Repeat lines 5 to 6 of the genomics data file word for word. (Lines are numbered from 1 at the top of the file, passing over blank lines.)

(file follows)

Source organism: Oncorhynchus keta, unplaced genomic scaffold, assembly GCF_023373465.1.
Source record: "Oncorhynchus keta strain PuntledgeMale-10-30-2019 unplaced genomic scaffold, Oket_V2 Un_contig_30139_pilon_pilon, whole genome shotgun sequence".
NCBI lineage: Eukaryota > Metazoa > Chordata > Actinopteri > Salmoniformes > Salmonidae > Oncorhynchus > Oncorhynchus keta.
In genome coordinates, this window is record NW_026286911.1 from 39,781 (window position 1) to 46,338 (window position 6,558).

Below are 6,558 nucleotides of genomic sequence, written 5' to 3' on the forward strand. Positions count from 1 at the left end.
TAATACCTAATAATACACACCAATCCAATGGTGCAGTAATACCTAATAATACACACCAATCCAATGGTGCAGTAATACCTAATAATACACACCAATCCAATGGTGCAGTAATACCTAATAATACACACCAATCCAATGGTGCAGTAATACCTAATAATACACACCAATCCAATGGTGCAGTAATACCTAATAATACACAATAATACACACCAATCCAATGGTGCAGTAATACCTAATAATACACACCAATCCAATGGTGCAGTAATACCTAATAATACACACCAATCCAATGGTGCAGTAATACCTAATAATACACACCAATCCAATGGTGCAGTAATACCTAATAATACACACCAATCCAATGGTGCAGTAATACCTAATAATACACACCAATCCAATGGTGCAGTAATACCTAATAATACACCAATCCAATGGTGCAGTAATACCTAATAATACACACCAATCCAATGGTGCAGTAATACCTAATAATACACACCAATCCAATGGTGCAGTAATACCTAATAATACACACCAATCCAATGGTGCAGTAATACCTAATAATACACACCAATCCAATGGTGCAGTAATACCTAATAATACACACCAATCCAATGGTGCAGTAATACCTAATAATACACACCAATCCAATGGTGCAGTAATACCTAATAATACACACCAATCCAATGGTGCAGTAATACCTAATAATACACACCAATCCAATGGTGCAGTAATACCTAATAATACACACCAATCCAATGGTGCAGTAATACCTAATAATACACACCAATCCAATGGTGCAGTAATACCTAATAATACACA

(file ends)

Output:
Below are 6,558 nucleotides of genomic sequence, written 5' to 3' on the forward strand. Positions count from 1 at the left end.
TAATACCTAATAATACACACCAATCCAATGGTGCAGTAATACCTAATAATACACACCAATCCAATGGTGCAGTAATACCTAATAATACACACCAATCCAATGGTGCAGTAATACCTAATAATACACACCAATCCAATGGTGCAGTAATACCTAATAATACACACCAATCCAATGGTGCAGTAATACCTAATAATACACAATAATACACACCAATCCAATGGTGCAGTAATACCTAATAATACACACCAATCCAATGGTGCAGTAATACCTAATAATACACACCAATCCAATGGTGCAGTAATACCTAATAATACACACCAATCCAATGGTGCAGTAATACCTAATAATACACACCAATCCAATGGTGCAGTAATACCTAATAATACACACCAATCCAATGGTGCAGTAATACCTAATAATACACCAATCCAATGGTGCAGTAATACCTAATAATACACACCAATCCAATGGTGCAGTAATACCTAATAATACACACCAATCCAATGGTGCAGTAATACCTAATAATACACACCAATCCAATGGTGCAGTAATACCTAATAATACACACCAATCCAATGGTGCAGTAATACCTAATAATACACACCAATCCAATGGTGCAGTAATACCTAATAATACACACCAATCCAATGGTGCAGTAATACCTAATAATACACACCAATCCAATGGTGCAGTAATACCTAATAATACACACCAATCCAATGGTGCAGTAATACCTAATAATACACACCAATCCAATGGTGCAGTAATACCTAATAATACACACCAATCCAATGGTGCAGTAATACCTAATAATACACA